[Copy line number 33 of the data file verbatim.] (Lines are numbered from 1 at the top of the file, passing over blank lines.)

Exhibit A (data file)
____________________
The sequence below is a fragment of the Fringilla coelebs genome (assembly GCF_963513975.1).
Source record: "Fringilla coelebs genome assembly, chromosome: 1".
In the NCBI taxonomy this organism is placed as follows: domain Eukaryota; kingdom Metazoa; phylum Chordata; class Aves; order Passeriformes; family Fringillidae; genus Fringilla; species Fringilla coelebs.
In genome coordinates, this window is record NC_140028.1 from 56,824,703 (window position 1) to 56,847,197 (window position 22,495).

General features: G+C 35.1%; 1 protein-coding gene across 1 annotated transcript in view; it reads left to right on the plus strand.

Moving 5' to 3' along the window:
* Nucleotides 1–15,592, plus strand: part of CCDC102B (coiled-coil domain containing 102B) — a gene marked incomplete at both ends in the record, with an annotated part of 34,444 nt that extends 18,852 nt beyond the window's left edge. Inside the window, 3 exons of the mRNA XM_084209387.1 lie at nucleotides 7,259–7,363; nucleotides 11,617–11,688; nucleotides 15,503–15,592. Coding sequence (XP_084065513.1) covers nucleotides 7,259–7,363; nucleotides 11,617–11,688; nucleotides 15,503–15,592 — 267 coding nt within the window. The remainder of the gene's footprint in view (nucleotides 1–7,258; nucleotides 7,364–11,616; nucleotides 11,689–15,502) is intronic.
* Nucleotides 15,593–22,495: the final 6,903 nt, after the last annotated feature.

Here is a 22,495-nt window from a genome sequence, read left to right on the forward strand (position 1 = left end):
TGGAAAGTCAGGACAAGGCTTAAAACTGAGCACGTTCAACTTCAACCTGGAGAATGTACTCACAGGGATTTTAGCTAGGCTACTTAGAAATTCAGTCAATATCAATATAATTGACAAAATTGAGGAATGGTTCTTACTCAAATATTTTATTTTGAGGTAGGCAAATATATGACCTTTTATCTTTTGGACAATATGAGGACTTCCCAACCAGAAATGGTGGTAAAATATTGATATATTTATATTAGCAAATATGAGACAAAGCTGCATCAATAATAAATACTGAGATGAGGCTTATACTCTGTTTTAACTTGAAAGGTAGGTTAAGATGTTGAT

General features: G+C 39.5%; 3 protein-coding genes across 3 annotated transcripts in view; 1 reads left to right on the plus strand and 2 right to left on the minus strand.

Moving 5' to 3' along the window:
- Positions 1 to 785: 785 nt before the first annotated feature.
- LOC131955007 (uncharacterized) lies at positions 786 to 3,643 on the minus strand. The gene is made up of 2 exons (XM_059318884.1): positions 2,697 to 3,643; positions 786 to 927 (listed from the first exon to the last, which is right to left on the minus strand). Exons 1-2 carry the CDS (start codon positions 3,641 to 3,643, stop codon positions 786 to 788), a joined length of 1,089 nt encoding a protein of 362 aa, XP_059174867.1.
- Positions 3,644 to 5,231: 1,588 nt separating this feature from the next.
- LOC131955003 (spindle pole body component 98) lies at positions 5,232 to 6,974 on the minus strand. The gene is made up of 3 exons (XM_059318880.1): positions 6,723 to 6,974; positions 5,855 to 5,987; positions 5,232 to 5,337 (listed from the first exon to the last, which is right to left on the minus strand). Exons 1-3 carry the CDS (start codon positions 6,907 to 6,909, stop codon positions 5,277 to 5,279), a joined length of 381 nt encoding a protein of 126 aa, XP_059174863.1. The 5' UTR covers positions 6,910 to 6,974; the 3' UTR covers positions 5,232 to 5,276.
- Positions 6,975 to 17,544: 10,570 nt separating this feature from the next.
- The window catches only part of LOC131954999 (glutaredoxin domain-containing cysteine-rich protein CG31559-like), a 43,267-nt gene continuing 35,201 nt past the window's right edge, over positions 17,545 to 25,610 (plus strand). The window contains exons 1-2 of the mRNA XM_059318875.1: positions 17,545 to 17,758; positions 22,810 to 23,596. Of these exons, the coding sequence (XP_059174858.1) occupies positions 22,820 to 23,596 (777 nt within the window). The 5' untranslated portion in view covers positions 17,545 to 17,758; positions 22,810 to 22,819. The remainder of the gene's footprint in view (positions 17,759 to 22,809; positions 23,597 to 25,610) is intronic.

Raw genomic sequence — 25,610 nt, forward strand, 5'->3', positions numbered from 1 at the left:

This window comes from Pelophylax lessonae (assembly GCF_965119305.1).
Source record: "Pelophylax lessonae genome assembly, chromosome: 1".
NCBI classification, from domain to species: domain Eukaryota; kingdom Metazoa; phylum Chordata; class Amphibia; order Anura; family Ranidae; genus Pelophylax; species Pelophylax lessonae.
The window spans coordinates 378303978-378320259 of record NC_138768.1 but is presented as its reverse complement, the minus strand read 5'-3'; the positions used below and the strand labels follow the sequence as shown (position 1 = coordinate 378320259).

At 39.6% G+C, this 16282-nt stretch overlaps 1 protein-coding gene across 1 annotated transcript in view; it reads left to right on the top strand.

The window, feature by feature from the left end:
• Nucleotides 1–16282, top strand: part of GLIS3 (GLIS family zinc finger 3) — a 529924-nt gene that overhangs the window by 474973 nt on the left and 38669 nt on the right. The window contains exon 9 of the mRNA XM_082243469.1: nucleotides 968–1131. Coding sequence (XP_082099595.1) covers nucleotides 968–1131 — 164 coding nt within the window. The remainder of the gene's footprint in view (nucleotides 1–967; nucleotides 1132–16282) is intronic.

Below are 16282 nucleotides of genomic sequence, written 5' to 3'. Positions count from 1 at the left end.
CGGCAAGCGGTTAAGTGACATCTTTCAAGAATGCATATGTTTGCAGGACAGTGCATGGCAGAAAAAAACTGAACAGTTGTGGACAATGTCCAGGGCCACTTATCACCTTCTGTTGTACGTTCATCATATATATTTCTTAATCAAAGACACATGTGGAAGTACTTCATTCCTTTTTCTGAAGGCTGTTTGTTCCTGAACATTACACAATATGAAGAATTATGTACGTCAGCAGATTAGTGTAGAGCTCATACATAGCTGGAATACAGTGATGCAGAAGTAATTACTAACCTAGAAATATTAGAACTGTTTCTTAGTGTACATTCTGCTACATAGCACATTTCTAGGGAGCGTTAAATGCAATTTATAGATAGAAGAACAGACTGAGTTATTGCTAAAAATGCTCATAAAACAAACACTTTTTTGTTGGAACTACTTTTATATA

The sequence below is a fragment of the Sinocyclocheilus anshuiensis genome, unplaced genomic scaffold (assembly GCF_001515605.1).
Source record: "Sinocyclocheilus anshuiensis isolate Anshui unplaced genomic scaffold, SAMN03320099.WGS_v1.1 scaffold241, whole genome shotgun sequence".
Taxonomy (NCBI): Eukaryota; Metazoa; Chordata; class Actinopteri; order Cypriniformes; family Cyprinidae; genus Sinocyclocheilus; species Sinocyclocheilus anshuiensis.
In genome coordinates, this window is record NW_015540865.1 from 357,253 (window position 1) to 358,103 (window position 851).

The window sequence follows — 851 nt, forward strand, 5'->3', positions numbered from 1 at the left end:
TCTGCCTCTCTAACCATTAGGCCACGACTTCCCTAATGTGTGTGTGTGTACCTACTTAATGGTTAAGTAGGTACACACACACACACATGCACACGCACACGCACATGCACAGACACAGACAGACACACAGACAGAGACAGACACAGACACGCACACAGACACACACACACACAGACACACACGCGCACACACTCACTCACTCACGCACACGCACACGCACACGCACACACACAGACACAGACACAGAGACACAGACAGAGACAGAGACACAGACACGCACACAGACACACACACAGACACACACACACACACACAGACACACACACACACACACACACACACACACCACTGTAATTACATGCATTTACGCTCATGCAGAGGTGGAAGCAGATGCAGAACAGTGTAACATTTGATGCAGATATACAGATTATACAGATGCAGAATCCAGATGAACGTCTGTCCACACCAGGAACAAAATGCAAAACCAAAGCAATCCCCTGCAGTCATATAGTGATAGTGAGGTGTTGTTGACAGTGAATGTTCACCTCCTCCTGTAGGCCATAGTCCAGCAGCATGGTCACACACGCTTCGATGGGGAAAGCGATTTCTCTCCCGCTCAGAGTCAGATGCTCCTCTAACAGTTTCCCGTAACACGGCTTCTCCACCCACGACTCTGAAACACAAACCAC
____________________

The window sequence follows — 851 nt, forward strand, 5'->3', positions numbered from 1 at the left end: